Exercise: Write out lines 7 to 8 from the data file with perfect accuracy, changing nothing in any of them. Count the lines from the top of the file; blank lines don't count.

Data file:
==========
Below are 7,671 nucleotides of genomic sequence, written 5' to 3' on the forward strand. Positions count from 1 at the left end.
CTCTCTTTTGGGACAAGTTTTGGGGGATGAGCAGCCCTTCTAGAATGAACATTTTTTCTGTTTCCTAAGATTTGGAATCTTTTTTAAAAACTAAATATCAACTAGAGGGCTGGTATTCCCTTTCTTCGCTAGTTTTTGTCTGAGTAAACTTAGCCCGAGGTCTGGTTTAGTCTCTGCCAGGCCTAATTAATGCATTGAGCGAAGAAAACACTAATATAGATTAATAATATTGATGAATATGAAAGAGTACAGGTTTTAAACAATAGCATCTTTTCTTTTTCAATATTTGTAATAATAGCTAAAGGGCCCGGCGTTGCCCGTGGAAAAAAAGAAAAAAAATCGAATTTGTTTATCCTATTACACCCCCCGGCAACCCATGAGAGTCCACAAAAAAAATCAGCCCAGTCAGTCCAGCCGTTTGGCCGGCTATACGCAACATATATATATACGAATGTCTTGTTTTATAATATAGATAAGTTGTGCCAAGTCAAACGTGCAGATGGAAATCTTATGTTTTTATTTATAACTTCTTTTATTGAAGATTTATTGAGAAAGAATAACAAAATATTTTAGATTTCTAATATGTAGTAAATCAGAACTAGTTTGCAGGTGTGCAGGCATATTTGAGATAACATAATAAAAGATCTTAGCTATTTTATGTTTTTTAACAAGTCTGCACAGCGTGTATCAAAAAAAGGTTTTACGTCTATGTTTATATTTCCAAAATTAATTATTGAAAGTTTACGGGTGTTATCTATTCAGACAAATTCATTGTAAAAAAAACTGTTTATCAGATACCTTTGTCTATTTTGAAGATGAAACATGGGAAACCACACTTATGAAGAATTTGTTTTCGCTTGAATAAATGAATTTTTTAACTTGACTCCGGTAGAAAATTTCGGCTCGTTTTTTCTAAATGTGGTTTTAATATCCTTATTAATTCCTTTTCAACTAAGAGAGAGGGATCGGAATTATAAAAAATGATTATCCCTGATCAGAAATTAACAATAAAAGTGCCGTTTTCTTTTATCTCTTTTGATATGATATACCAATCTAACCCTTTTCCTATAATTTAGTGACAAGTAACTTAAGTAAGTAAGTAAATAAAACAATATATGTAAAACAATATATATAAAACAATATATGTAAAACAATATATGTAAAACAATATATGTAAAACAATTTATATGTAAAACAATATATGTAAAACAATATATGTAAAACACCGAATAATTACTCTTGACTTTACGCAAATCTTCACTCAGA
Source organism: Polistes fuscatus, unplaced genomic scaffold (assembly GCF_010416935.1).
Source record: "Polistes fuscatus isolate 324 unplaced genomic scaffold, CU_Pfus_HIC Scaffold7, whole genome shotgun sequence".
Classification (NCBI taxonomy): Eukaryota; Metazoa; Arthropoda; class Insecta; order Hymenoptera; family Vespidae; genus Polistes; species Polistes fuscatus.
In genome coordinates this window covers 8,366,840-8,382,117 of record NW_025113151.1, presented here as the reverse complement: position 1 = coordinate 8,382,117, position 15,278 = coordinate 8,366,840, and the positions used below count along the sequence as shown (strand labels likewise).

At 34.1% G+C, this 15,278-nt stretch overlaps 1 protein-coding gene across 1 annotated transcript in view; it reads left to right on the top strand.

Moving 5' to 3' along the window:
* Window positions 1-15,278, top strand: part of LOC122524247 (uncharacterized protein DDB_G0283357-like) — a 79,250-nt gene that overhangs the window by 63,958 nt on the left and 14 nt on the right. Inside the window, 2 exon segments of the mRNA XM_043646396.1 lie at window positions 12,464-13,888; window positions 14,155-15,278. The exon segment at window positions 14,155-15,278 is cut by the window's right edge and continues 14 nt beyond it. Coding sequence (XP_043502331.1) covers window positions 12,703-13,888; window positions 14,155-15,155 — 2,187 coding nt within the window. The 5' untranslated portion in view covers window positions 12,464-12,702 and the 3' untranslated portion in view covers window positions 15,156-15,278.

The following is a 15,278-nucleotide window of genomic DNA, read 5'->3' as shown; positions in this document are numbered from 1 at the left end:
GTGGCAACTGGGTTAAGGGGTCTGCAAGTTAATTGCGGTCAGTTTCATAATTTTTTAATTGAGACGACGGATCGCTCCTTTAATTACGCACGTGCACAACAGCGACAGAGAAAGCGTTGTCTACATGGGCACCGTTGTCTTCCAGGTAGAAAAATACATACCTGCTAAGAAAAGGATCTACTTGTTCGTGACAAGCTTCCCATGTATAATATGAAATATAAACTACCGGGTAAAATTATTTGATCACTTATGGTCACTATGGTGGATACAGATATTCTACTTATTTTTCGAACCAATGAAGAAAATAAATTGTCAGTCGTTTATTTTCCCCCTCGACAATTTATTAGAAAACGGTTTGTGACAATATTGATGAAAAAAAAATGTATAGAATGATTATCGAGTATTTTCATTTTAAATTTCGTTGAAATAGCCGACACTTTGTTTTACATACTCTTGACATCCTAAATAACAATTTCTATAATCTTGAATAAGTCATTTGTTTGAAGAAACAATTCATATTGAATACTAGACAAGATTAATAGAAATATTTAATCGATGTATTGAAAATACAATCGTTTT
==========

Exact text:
At 34.1% G+C, this 15,278-nt stretch overlaps 1 protein-coding gene across 1 annotated transcript in view; it reads left to right on the top strand.

Moving 5' to 3' along the window: